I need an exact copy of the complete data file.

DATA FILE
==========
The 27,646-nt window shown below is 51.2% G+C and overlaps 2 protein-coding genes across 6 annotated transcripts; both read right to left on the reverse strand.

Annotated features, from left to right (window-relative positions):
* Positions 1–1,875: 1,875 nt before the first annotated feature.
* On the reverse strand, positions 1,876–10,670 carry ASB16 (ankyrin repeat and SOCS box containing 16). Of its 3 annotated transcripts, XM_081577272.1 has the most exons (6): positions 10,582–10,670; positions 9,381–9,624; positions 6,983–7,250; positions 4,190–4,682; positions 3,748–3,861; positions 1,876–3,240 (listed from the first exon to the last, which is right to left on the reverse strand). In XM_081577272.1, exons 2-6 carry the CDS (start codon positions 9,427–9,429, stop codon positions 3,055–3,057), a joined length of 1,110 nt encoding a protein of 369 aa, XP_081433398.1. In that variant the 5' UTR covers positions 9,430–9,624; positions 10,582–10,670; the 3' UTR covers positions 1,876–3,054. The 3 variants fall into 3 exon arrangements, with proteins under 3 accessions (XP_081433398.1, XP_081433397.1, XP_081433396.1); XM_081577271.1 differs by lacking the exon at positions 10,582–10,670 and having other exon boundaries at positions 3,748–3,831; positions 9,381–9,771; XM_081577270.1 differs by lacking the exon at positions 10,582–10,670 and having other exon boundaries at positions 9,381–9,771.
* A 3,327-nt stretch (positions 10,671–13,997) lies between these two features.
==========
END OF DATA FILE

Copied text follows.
The 27,646-nt window shown below is 51.2% G+C and overlaps 2 protein-coding genes across 6 annotated transcripts; both read right to left on the reverse strand.

Annotated features, from left to right (window-relative positions):
* Positions 1–1,875: 1,875 nt before the first annotated feature.
* On the reverse strand, positions 1,876–10,670 carry ASB16 (ankyrin repeat and SOCS box containing 16). Of its 3 annotated transcripts, XM_081577272.1 has the most exons (6): positions 10,582–10,670; positions 9,381–9,624; positions 6,983–7,250; positions 4,190–4,682; positions 3,748–3,861; positions 1,876–3,240 (listed from the first exon to the last, which is right to left on the reverse strand). In XM_081577272.1, exons 2-6 carry the CDS (start codon positions 9,427–9,429, stop codon positions 3,055–3,057), a joined length of 1,110 nt encoding a protein of 369 aa, XP_081433398.1. In that variant the 5' UTR covers positions 9,430–9,624; positions 10,582–10,670; the 3' UTR covers positions 1,876–3,054. The 3 variants fall into 3 exon arrangements, with proteins under 3 accessions (XP_081433398.1, XP_081433397.1, XP_081433396.1); XM_081577271.1 differs by lacking the exon at positions 10,582–10,670 and having other exon boundaries at positions 3,748–3,831; positions 9,381–9,771; XM_081577270.1 differs by lacking the exon at positions 10,582–10,670 and having other exon boundaries at positions 9,381–9,771.
* A 3,327-nt stretch (positions 10,671–13,997) lies between these two features.